The Association of International Chemical Manufacturers held a corporate social responsibility conference in Shanghai last month to encourage foreign chemical companies in Shanghai to upgrade production and care more for local environment.
German-based chemicals producer Lanxess has been renovating its production process at its Shanghai plant to save water and clean up toxic gases, “which helps up fit into China’s stricter rules and as required by the association,” said Daniel Huang, head of inorganic pigments for Asia Pacific at Lanxess.
“Only those keeping with the city’s steps will survive,” said Alasdair Jelfs, chairman of the association. “More than 75 percent of the foreign chemicals companies in Shanghai have made environmental protection a major task to echo the city’s policies.”
Labor-intensive industries to stay
Pushing companies for “greener” development however does not mean forcing labor-intensive industries out of the city.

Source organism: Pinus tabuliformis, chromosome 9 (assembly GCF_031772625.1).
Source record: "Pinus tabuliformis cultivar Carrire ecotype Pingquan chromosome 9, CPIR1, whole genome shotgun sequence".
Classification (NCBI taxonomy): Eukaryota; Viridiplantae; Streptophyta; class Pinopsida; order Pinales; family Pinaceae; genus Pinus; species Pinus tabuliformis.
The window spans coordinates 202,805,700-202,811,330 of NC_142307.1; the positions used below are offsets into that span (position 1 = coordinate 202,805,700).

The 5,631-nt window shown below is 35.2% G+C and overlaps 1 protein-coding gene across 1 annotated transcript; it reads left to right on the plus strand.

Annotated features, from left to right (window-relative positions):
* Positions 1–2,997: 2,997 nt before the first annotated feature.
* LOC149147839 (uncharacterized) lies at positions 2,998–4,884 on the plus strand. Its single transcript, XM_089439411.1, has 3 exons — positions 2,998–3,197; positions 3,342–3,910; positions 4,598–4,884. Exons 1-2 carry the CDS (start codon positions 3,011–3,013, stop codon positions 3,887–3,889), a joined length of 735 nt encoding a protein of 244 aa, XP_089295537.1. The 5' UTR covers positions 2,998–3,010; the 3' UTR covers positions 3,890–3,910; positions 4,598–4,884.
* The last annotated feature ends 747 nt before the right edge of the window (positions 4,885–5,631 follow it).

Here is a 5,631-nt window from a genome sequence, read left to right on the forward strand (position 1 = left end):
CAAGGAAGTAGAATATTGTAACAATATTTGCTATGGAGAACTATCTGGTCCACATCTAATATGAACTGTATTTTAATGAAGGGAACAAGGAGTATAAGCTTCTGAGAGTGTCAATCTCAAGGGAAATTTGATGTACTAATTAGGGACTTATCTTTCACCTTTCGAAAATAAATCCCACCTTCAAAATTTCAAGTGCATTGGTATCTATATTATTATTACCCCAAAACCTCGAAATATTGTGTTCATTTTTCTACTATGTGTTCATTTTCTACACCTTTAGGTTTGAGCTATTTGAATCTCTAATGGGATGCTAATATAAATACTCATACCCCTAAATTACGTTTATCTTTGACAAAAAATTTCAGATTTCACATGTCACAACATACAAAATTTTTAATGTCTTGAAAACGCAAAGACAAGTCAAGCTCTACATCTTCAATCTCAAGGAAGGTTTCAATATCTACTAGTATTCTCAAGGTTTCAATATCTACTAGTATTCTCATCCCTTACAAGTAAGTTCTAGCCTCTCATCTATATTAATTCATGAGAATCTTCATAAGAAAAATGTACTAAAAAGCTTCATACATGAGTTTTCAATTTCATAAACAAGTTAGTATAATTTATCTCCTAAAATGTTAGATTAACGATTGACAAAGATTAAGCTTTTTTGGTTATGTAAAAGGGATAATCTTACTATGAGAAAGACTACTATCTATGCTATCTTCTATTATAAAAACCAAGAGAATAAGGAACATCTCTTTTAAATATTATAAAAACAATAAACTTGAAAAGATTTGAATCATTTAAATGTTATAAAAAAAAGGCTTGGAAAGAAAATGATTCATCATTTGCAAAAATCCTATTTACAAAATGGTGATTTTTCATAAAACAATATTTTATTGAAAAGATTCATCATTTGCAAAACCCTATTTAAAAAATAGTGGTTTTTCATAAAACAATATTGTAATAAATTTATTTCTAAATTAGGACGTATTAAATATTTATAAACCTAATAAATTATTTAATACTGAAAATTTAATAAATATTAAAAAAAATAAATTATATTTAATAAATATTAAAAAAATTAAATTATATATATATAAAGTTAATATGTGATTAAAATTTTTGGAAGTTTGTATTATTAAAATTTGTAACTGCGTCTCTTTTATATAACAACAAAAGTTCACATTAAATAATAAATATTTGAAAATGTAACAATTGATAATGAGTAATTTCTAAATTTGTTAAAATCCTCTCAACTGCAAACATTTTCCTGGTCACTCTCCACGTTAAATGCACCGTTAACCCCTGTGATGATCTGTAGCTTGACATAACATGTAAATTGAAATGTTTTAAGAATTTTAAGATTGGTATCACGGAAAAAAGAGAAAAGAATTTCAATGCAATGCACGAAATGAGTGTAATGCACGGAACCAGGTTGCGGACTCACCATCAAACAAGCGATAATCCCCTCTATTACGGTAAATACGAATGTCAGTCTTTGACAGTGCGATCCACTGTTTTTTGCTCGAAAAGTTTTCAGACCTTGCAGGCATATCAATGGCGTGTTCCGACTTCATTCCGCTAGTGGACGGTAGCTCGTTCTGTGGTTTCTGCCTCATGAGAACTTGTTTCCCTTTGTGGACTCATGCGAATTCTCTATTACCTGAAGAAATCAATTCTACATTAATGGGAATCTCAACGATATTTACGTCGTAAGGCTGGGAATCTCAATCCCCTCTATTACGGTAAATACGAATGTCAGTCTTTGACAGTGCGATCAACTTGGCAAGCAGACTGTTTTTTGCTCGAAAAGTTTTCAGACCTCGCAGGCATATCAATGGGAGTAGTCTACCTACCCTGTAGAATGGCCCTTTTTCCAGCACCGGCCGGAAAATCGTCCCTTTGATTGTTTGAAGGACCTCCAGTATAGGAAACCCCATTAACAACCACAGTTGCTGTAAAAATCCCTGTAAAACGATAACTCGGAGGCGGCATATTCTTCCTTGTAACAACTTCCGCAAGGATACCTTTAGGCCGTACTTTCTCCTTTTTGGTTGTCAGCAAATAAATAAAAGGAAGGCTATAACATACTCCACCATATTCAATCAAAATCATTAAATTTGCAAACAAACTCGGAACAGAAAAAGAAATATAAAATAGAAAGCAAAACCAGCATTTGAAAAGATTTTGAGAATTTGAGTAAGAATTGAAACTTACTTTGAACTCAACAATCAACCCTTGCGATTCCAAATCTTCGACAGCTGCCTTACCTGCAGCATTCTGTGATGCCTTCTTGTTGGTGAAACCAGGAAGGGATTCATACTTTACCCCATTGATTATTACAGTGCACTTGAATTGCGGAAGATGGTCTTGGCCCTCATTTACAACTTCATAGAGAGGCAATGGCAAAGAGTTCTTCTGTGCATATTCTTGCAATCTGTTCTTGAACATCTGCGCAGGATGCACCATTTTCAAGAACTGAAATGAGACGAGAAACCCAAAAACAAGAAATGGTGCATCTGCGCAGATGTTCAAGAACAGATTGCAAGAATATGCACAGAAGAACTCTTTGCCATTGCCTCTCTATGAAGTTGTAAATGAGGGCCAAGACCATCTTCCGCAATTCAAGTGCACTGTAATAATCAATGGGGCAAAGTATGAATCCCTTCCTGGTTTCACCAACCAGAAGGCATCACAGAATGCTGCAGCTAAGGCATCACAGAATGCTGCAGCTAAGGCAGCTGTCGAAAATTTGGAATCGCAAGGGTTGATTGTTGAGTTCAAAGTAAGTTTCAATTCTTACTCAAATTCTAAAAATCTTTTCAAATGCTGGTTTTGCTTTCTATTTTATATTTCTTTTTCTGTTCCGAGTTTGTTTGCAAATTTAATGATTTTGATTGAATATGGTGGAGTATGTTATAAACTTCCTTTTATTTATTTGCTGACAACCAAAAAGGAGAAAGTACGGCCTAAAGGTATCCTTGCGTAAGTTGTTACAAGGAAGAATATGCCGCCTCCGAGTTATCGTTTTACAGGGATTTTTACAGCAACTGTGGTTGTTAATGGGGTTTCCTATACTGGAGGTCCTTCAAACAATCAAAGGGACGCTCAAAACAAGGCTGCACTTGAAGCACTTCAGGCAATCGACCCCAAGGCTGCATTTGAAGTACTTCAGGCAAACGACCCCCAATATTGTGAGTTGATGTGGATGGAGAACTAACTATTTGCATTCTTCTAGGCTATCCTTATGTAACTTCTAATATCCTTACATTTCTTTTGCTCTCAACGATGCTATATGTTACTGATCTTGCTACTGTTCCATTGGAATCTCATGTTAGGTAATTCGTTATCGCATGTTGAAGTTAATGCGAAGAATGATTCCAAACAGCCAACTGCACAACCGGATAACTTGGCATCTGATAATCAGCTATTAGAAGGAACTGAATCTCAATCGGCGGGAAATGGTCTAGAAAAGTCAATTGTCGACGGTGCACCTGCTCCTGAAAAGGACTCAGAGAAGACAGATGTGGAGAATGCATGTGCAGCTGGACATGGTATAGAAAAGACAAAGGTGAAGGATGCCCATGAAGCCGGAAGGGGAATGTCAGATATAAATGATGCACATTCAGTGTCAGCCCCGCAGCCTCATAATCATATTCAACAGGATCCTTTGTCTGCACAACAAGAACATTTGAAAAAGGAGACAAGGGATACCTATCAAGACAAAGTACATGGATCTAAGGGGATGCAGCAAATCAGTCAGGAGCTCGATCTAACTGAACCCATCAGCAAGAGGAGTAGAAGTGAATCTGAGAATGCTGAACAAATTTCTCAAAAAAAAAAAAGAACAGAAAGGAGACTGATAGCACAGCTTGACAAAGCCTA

With 24.3 million residents by 2014, Shanghai expects the population to touch 25 million by 2040.
The target set is the same as that for 2020, but given the city’s permanent migrant population dropped 1.5 percent year on year in 2015, it would be a task for the government to keep attracting and retaining talent.
Shanghai has been recruiting talent specializing in advanced technologies such as smart manufacturing, new materials, bio-technology and information technology, subsidizing them with salaries and low-priced apartments.
Those technologies will help boost “green economy.” But a mass of low-skilled workers are likely to emerge and traditional industries revived in forms that are different from the past.
Since last year, Shanghai has been seeing mountains of shared bikes such as Mobike and Ofo. The bike sharing service has motivated people to reuse the old but cleaner vehicles compared to cars, bringing blue sky back.